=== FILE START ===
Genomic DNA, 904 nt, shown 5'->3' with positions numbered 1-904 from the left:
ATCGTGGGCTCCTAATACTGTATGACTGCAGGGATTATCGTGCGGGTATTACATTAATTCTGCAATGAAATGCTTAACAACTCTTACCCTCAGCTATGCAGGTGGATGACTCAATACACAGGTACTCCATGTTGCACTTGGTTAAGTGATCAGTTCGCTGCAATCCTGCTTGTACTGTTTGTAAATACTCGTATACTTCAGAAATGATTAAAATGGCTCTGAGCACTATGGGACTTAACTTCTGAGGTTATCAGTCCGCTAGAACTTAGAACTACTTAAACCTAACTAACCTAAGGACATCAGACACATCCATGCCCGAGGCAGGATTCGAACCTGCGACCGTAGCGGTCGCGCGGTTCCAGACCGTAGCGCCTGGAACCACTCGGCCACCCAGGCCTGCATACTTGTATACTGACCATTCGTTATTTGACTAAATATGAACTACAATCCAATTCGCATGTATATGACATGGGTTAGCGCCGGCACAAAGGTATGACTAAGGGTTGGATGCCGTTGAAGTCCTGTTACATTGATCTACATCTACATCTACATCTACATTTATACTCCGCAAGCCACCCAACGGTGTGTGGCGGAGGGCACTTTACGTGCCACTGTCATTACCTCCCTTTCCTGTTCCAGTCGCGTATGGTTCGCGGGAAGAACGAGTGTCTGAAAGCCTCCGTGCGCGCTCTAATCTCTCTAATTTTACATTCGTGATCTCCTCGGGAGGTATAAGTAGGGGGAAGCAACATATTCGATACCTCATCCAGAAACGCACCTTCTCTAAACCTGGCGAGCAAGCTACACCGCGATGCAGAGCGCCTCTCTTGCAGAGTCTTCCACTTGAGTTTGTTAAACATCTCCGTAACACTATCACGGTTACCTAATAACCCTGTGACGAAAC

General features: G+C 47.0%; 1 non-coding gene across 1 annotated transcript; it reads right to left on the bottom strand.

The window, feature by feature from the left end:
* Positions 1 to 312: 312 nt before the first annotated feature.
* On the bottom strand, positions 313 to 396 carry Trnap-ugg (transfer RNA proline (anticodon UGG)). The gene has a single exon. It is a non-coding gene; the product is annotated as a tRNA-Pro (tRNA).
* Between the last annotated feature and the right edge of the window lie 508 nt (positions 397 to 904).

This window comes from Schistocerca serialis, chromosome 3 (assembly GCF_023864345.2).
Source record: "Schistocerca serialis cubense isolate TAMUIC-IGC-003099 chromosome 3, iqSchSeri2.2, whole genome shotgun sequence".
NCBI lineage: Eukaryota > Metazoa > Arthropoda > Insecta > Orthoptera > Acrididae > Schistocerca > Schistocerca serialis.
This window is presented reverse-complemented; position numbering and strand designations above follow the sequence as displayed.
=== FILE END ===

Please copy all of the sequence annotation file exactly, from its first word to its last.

Genomic DNA, 904 nt, shown 5'->3' with positions numbered 1-904 from the left:
ATCGTGGGCTCCTAATACTGTATGACTGCAGGGATTATCGTGCGGGTATTACATTAATTCTGCAATGAAATGCTTAACAACTCTTACCCTCAGCTATGCAGGTGGATGACTCAATACACAGGTACTCCATGTTGCACTTGGTTAAGTGATCAGTTCGCTGCAATCCTGCTTGTACTGTTTGTAAATACTCGTATACTTCAGAAATGATTAAAATGGCTCTGAGCACTATGGGACTTAACTTCTGAGGTTATCAGTCCGCTAGAACTTAGAACTACTTAAACCTAACTAACCTAAGGACATCAGACACATCCATGCCCGAGGCAGGATTCGAACCTGCGACCGTAGCGGTCGCGCGGTTCCAGACCGTAGCGCCTGGAACCACTCGGCCACCCAGGCCTGCATACTTGTATACTGACCATTCGTTATTTGACTAAATATGAACTACAATCCAATTCGCATGTATATGACATGGGTTAGCGCCGGCACAAAGGTATGACTAAGGGTTGGATGCCGTTGAAGTCCTGTTACATTGATCTACATCTACATCTACATCTACATTTATACTCCGCAAGCCACCCAACGGTGTGTGGCGGAGGGCACTTTACGTGCCACTGTCATTACCTCCCTTTCCTGTTCCAGTCGCGTATGGTTCGCGGGAAGAACGAGTGTCTGAAAGCCTCCGTGCGCGCTCTAATCTCTCTAATTTTACATTCGTGATCTCCTCGGGAGGTATAAGTAGGGGGAAGCAACATATTCGATACCTCATCCAGAAACGCACCTTCTCTAAACCTGGCGAGCAAGCTACACCGCGATGCAGAGCGCCTCTCTTGCAGAGTCTTCCACTTGAGTTTGTTAAACATCTCCGTAACACTATCACGGTTACCTAATAACCCTGTGACGAAAC

General features: G+C 47.0%; 1 non-coding gene across 1 annotated transcript; it reads right to left on the bottom strand.

The window, feature by feature from the left end:
* Positions 1 to 312: 312 nt before the first annotated feature.
* On the bottom strand, positions 313 to 396 carry Trnap-ugg (transfer RNA proline (anticodon UGG)). The gene has a single exon. It is a non-coding gene; the product is annotated as a tRNA-Pro (tRNA).
* Between the last annotated feature and the right edge of the window lie 508 nt (positions 397 to 904).

This window comes from Schistocerca serialis, chromosome 3 (assembly GCF_023864345.2).
Source record: "Schistocerca serialis cubense isolate TAMUIC-IGC-003099 chromosome 3, iqSchSeri2.2, whole genome shotgun sequence".
NCBI lineage: Eukaryota > Metazoa > Arthropoda > Insecta > Orthoptera > Acrididae > Schistocerca > Schistocerca serialis.
This window is presented reverse-complemented; position numbering and strand designations above follow the sequence as displayed.